The Biblical Seminary in New York flourished under the presidency of Wilbert W. White, who died in 1944, and his immediate successors. Inductive biblical study was developed and enhanced there through such teachers as Howard Tillman Kuist , who later taught at Union Theological Seminary in Virginia and was for twenty years the Charles T. Haley Professor of Biblical Theology for the Teaching of English Bible at Princeton Theological Seminary; Donald G. Miller, a scholar whose expertise spanned biblical studies, theology, and preaching, who also went on to teach at Union Theological Seminary in Virginia and to serve as president of Pittsburg Theological Seminary; and Robert A. Traina (pictured on Who Are We? page), who developed the relationship between inductive Bible study and traditional exegesis and became Dean and Vice President for Academic Affairs and the F.M. and Ada Thompson Professor of English Bible at Asbury Theological Seminary.
Several significant Christian leaders were to graduate from The Biblical Seminary, including the noted Christian philosopher Jerry Gill, Pat Robertson, and Eugene Peterson. The inductive approach has influenced many scholars of global recognition, including Brevard Childs (a student of Kuist at Princeton), James Luther Mays and Patrick D. Miller, Jr. (students of Miller at Union), and William J. Abraham (a student of Traina at Asbury). The inductive approach has also become central in the teaching of organizations such as InterVarsity Christian Fellowship and Youth With a Mission. Perhaps the center of serious work in inductive Bible study today is Asbury Theological Seminary, which has a department of Inductive Bible Study in which are housed six full-time faculty.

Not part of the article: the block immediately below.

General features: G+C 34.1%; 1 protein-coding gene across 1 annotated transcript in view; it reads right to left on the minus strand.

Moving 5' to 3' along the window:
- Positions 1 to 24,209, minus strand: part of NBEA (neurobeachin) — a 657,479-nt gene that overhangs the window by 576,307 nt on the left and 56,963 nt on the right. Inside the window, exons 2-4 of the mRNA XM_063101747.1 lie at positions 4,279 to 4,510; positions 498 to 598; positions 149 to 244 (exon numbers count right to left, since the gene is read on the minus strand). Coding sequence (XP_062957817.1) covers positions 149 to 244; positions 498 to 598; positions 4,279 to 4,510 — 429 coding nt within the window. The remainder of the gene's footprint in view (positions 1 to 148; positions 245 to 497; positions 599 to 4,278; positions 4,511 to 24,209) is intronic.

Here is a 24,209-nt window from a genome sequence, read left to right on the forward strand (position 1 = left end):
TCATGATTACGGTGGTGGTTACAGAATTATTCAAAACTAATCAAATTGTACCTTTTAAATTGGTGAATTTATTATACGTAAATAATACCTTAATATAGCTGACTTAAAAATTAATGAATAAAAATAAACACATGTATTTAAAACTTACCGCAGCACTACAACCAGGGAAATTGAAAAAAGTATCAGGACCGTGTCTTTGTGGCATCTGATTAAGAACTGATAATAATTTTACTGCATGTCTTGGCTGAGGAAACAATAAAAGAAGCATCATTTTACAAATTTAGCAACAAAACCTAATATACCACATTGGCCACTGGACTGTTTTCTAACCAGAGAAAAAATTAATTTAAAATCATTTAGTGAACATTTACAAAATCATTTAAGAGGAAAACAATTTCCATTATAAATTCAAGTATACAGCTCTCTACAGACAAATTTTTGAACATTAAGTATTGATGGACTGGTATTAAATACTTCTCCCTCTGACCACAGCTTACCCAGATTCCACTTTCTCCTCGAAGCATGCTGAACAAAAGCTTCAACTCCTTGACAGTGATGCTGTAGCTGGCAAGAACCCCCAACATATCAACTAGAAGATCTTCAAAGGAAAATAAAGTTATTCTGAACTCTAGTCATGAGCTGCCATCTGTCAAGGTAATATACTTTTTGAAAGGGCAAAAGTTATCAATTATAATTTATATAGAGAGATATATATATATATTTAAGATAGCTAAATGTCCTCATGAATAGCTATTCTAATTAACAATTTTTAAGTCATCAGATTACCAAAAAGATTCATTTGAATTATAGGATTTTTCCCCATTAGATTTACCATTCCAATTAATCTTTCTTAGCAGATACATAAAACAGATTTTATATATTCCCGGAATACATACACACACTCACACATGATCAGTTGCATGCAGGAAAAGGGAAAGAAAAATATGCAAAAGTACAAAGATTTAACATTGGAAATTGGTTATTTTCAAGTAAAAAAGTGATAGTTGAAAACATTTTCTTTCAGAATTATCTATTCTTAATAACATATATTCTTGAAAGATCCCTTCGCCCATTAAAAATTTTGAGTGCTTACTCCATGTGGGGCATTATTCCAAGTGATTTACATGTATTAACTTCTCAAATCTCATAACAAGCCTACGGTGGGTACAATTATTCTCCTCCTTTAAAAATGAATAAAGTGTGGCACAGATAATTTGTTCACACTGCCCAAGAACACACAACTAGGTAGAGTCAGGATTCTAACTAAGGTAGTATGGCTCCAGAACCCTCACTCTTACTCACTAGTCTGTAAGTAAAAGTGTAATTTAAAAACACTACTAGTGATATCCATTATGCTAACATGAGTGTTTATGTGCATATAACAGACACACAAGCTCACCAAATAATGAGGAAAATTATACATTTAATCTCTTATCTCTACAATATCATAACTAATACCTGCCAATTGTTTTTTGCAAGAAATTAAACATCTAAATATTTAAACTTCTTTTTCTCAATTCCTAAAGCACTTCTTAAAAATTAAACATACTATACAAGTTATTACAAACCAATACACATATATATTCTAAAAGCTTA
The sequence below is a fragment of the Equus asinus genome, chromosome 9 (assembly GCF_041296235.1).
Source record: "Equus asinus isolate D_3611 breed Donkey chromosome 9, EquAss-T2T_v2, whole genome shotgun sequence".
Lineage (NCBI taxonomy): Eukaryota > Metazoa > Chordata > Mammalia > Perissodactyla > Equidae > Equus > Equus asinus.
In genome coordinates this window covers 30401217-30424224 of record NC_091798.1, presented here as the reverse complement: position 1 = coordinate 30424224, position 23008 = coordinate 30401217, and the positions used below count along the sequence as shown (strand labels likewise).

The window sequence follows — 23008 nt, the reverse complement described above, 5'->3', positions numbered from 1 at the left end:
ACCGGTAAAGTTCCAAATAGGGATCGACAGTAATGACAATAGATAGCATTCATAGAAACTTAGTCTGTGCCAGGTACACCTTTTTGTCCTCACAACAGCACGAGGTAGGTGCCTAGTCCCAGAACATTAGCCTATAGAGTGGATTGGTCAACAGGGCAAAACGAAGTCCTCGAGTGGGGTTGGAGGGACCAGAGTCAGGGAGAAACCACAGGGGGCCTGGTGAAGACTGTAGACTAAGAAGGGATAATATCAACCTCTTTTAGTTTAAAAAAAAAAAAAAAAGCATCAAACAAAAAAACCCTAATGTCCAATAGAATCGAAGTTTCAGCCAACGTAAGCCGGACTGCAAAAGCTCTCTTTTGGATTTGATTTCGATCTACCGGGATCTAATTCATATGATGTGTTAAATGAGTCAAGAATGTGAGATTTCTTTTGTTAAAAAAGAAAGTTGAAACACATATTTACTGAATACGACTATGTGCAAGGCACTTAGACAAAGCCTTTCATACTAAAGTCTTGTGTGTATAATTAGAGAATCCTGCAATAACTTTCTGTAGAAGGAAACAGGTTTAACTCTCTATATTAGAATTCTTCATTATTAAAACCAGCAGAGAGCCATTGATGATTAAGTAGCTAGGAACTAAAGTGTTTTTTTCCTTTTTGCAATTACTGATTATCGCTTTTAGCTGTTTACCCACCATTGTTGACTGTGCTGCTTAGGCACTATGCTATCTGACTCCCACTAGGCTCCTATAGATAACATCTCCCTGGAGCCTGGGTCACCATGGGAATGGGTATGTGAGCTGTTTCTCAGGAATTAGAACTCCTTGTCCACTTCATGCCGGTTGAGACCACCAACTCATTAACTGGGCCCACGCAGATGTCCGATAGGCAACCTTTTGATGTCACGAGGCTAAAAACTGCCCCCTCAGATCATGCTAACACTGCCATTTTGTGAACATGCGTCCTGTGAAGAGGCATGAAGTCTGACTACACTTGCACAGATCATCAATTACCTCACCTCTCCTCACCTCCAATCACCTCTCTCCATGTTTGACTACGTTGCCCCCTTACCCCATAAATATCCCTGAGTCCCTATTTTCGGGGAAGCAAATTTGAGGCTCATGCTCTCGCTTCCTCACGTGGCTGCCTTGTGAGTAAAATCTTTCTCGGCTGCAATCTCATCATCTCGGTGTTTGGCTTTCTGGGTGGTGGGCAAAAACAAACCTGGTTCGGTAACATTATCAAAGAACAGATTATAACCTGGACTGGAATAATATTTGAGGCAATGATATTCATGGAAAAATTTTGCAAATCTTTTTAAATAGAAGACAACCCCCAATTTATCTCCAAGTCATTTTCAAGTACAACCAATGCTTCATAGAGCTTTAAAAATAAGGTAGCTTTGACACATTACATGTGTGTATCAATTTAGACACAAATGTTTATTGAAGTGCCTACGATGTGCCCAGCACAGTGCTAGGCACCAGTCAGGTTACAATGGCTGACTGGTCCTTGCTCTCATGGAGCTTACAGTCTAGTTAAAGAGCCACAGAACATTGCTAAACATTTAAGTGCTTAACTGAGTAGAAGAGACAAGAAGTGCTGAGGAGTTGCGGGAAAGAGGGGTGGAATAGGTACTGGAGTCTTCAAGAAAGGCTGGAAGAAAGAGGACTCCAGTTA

We include below some significant documents pertaining to the history of inductive Bible study: (1) Ruskin’s Essay on Composition; (2) The Student, the fish and Agassiz, by Samuel H. Scudder; (3) the 1949-50 Catalogue of The Biblical Seminary in New York (Catalogue of the Biblical Seminary in New York); and (4) several small books by Wilbert Webster White. Ten Studies in Paul’s Letter to the Philippians; Manual on the Highway to Mastery; The Divine Library–Its use and abuse. Another book by White, Studies in the Gospel of John, is available by clicking: Studies in the Gospel
Additional Howard Kuist Materials
Lectures at Asbury Theological Seminary
- Howard Kuist Lecture at Asbury Theological Seminary 1961 Part 1
- Howard Kuist Lecture at Asbury Theological Seminary 1961 Part 2
- Howard Kuist Lecture at Asbury Theological Seminary 1961 Part 3
Lectures on Isaiah
Lectures on Book of Hebrews
Howard Kuist Memorial Service
Interview with James Kuist, Son of Howard Kuist
English Bible Interviews with Robert Traina, David Bauer, and David Thompson